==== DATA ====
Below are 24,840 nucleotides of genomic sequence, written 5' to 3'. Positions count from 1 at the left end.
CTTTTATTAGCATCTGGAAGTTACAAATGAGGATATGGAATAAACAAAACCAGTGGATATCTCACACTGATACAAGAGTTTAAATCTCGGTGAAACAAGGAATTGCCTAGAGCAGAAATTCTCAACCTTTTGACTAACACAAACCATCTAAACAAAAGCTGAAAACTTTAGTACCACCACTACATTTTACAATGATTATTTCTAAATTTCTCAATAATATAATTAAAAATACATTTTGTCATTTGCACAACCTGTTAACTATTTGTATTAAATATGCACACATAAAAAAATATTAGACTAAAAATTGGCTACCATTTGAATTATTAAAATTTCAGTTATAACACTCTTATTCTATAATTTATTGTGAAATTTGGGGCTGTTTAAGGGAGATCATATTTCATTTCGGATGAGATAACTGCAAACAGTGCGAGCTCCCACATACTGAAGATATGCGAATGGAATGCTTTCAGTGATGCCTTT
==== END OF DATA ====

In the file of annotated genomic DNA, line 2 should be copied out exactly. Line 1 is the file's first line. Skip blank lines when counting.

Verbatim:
CTTTTATTAGCATCTGGAAGTTACAAATGAGGATATGGAATAAACAAAACCAGTGGATATCTCACACTGATACAAGAGTTTAAATCTCGGTGAAACAAGGAATTGCCTAGAGCAGAAATTCTCAACCTTTTGACTAACACAAACCATCTAAACAAAAGCTGAAAACTTTAGTACCACCACTACATTTTACAATGATTATTTCTAAATTTCTCAATAATATAATTAAAAATACATTTTGTCATTTGCACAACCTGTTAACTATTTGTATTAAATATGCACACATAAAAAAATATTAGACTAAAAATTGGCTACCATTTGAATTATTAAAATTTCAGTTATAACACTCTTATTCTATAATTTATTGTGAAATTTGGGGCTGTTTAAGGGAGATCATATTTCATTTCGGATGAGATAACTGCAAACAGTGCGAGCTCCCACATACTGAAGATATGCGAATGGAATGCTTTCAGTGATGCCTTT